Neolamprologus cylindricus

by Jeffrey Burke, PVAS

The first time that I saw Neolamprologus cylindricus was in a pet shop in Baltimore. I was fascinated by its unique torpedo shape and the deep blue vertical bands. I would later find in addition to the unique shape it also had some unique traits.

At the 1993 spring auction some juveniles were available for sale. I bought two bags of five and they were less expensive than the price of the one I saw previously. When I got the fish home I put them in the right side of a 20 gallon divided tank. Their roommates on the other side were a breeding pair of Neolamprologus brevis and their fry which were not even half the size of the cylindricus. I came to find out that they do not grow as fast as many other Tanganyikan cichlids, the brevis fry doubled their size in a few months.

After two years I had 5 adults and could only identify two out of the five. The dominant male and the only female. When moving adults with a net I found that while in the net the fish will take an offensive posture with its mouth wide open. The dominant male would even snap his mouth open and shut. I once put a chopstick in an open mouth to see if this was just show. The fish bit the stick and that question was answered. Unlike most other cichlids the dominant male did not tear up the subordinant males or any other resident of the tank. Even at spawning time there was no, or at least minimum, fin damage. I do not know if all of cylindricus are this way or if I just lucked out.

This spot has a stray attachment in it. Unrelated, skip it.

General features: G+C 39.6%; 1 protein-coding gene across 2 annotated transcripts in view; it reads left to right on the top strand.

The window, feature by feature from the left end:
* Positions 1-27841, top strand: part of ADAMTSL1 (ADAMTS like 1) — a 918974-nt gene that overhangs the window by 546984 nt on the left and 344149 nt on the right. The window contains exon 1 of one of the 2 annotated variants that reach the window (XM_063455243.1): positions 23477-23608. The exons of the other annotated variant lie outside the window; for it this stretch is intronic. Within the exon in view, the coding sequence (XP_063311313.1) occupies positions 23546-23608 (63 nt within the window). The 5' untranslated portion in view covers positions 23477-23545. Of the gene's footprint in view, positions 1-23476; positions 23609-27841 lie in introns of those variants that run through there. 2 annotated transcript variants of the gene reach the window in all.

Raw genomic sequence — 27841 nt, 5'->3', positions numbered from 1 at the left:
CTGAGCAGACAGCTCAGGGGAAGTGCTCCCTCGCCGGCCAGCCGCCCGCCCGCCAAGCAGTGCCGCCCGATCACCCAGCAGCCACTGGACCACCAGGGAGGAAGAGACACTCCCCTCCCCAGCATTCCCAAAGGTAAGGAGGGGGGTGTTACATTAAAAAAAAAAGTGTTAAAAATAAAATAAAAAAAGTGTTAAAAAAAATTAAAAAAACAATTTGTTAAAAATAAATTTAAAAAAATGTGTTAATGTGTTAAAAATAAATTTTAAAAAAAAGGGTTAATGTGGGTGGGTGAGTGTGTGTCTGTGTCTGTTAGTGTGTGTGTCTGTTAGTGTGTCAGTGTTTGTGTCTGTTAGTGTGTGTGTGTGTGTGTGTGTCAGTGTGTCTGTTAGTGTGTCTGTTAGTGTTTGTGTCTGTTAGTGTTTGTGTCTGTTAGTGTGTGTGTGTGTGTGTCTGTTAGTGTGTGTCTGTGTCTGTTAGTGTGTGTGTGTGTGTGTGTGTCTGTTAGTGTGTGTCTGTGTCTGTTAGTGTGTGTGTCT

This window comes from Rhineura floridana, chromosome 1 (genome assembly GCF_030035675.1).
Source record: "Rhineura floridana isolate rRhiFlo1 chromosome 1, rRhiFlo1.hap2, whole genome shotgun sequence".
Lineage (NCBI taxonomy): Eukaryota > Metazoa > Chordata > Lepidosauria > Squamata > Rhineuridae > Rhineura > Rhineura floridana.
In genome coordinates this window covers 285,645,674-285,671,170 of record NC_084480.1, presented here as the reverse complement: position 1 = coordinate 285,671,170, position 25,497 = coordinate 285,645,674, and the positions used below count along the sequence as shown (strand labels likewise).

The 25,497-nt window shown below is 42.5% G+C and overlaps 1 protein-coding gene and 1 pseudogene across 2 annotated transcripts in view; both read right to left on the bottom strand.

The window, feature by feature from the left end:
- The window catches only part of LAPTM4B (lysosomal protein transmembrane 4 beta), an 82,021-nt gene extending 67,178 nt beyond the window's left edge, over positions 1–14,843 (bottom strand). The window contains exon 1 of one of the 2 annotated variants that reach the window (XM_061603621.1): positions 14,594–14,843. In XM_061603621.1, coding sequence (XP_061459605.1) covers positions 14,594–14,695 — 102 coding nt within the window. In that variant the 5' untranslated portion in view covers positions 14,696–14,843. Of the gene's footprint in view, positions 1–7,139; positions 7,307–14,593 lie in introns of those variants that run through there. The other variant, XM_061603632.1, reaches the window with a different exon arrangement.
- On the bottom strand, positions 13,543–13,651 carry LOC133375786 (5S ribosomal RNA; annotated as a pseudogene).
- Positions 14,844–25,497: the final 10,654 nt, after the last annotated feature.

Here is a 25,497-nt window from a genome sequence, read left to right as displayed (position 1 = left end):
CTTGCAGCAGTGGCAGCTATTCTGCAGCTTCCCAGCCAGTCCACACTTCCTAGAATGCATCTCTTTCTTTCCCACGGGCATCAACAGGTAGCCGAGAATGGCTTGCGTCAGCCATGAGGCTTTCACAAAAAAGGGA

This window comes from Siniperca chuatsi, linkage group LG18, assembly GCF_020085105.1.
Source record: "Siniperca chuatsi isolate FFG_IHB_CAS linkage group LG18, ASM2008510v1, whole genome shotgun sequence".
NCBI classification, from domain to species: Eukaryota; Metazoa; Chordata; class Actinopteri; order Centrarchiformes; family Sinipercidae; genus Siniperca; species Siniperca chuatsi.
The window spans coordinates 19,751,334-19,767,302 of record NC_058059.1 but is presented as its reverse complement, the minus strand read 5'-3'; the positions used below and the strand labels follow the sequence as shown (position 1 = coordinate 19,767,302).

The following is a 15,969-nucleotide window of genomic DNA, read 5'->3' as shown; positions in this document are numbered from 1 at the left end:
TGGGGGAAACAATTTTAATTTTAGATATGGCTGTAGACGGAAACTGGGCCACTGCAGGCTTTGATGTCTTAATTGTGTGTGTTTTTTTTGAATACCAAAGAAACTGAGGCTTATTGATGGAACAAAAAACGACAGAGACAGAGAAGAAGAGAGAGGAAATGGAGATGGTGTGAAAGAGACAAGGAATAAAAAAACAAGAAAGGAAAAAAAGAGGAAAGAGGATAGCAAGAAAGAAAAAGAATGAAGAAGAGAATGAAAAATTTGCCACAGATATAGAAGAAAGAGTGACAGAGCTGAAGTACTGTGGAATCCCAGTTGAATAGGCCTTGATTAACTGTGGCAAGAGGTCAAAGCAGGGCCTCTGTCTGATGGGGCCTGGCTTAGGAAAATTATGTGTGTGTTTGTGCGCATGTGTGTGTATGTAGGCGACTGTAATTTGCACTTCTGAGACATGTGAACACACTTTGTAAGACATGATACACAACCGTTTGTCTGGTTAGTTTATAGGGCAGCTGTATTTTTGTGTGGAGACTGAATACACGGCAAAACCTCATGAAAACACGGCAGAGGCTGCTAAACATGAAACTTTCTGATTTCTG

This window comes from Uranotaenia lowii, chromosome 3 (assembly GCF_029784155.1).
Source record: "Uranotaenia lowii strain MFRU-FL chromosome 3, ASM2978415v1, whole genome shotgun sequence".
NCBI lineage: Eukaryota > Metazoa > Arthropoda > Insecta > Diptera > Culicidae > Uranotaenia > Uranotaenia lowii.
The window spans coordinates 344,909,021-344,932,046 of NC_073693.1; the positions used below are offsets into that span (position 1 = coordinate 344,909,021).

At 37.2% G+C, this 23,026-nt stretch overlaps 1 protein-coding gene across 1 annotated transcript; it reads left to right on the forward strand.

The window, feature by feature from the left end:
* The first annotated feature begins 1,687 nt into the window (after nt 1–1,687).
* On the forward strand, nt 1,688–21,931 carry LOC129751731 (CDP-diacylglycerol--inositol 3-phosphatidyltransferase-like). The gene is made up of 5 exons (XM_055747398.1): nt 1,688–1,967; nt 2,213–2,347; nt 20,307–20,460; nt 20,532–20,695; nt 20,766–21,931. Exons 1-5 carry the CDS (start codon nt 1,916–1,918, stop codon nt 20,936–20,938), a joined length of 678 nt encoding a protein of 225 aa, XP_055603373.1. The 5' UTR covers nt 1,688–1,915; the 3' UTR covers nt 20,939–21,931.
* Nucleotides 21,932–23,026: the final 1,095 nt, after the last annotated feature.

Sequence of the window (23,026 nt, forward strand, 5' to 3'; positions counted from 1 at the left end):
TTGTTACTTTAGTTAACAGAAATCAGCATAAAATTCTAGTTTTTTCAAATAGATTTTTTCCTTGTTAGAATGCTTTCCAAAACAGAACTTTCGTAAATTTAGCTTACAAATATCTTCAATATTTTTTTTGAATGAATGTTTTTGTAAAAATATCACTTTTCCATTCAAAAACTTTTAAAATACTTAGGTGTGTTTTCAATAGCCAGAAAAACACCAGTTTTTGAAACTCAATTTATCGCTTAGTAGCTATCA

There was one spawn where I saw wigglers but no free swimming fry, but at least I knew I had a fertile pair. There was no spawning activity going on so after six months of inactivity I removed the dominant male and the next dominant male stepped up. I had eggs within one month and my pair of Synodontis had caviar that night. The next spawn was inside a barnacle shell where the catfish could not enter because. of their size. When I saw wigglers I used a siphon hose and removed approximately 60 wigglers.

The fry were easily raised in a five gallon tank. The big problem was when the heater failed and temperature in the tank went down to 65° F. I lost a significant percentage.

All in all cylindricus are an attractive unique Tanganyikan cichlid, with minimum work they can be maintained and even spawned.

Potomac Valley Aquarium Society

PO Box 664

Merrifield, VA 22116

©2020 by Potomac Valley Aquarium Society, Inc.

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